“He said it was something he had to do,” family friend Gabby Galloway told the Associated Press. “And he would do it again. He knew the risks. Everybody knows this: He would do it again.”

Yesterday, more than 80 mourners gathered to pay tribute to the devoted husband and father as he was buried at Arlington National Cemetery. Sutton was the 348th service member killed in Iraq to be buried there.

During the service, Sutton was honored with the customary three-shot volley fired by seven riflemen. Brigadier General Thomas Seamands presented Sutton's wife, Joanne, and mother, Grace, with folded U.S. flags. The Suttons were married in 2005 and have two children, Cailee, 2, and Greg, 3.

Sutton was a native of Spring Lake, North Carolina, a small town just north of Fayetteville. He played football and ran track at Westover High School before graduating in 1987 and spent a couple of years in college before joining the Army.

Sutton was on his second tour of Iraq, serving as a fire support specialist, when he was killed. He was a member of the 212th Military Transition Team, 1st Brigade, 1st Infantry Division, based at Fort Riley, Kansas.

There was a funeral for Sutton on Friday at Fort Sill, Oklahoma, where he had previously served as a casualty assistance officer.

Sutton's nephew, Shaimal Sutton, told the Greenville, North Carolina, Daily Reflector, that his uncle left behind a legacy of the importance of discipline and hard work.

“You have to earn what you get,” Sutton, 20, recalled his uncle saying. “Put your education first.”

Greg Sutton was a stern believer in authority and also the life of the party, an aunt, Carolyn Ward, told the Reflector. Ward said the family is grieving but proud of his military success and commitment to his family.

Sutton joined the Army in February 1991 and became part of the 1st Infantry Division in November.

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U.S. Army honor guard carries the casket of Army Sergeant First Class Greg Sutton to his burial place at Arlington National Cemetery near Washington, June 20, 2007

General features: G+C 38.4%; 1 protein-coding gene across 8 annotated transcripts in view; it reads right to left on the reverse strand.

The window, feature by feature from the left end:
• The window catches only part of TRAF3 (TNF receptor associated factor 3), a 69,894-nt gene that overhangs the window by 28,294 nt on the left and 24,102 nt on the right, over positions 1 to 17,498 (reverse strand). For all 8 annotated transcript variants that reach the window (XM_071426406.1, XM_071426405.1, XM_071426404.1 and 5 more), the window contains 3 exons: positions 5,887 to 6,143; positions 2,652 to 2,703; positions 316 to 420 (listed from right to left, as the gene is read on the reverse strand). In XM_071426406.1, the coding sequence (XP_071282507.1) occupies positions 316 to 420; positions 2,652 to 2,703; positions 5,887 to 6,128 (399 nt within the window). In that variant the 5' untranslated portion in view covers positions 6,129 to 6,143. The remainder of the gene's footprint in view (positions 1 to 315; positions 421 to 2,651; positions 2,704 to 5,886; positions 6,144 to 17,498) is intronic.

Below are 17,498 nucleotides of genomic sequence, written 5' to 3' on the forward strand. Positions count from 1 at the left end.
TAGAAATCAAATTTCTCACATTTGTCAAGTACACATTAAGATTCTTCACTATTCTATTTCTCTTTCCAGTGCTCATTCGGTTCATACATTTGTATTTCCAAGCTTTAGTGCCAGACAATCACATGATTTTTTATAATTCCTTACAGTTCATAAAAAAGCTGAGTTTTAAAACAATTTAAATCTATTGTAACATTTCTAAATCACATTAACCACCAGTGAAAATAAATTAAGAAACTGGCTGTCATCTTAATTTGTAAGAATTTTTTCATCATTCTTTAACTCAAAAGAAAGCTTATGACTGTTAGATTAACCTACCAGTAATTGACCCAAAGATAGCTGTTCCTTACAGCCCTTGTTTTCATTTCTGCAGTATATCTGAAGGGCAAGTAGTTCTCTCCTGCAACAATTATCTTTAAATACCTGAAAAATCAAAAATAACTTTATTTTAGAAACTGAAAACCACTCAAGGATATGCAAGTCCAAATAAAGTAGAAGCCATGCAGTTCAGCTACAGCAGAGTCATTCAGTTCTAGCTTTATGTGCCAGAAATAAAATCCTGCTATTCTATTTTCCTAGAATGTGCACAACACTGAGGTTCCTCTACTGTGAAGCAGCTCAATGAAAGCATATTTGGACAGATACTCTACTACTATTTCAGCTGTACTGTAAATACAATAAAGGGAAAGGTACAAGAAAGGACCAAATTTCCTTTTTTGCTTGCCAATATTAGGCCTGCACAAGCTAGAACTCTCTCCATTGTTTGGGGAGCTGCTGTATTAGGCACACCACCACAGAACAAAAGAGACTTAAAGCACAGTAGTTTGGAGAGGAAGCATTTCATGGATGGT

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A member of the U.S. Army honor guard walks among the headstones of U.S. servicemen who have recently died in Iraq, as he carries a flag to give to the mother of Army Sergeant First Class Greg Sutton during his burial service at Arlington National Cemetery near Washington, June 20, 2007
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A member of the U.S. Army honor guards stands alongside the plot of Army Sergeant First Class Greg Sutton during his burial service at Arlington National Cemetery near Washington, June 20, 2007
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U.S. Army honor guard lays down the casket of Army Sergeant First Class Greg Sutton at his burial place in Arlington National Cemetery near Washington, June 20, 2007

APTOPIX Iraq Arlington Funeral

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Members of the Honor Guard straighten the U.S. flag on the coffin of Army Sereant First Class Greg Lamonte Sutton, during funeral services at Arlington National Cemetery Wednesday, June 20, 2007
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A U.S. Army honor guard lifts the U.S. flag off the casket of Army Sergeant First Class Greg Sutton as members of his family participate in his burial service at Arlington National Cemetery near Washington, June 20, 2007
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A U.S.military firing party shoots one of three volleys in honor of fallen U.S. Army Ssergeant First Class Greg Sutton, during his burial service at Arlington National Cemetery near Washington, June 20, 2007
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A military bugler plays taps among the headstones during a burial service for U.S. Army Sergeant First Class Greg Sutton at Arlington National Cemetery near Washington, June 20, 2007
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Eighteen-month-old Greg Sutton and his mother, Joane Sutton, listen to a lone bugler play “Taps” during her husband Army Sergeant First Class Greg Lamonte Sutton's burial ceremony with military honors at Arlington National Cemetery today.
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Brigadier General Thomas Seamands, left, kneels as he presents a U.S. flag to Joane Sutton, right, widow of Army Sergeant First Class Greg Lamonte Sutton, during funeral services at Arlington National Cemetery
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A U.S. flag which adorned the coffin of Army Sergeant First Class Greg Sutton is presented to his widow Joane, as their 18-month-old son Greg Jr (R) cries during his burial service at Arlington National Cemetery near Washington, June 20, 2007.
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Greg Sutton Jr, the 18-month-old son of fallen U.S. Army soldier Ssergeant First Class Greg Sutton, is pictured in his mother Joane's arms alongside other members of his extended family during a burial service for his father at Arlington National Cemetery near Washington, June 20, 2007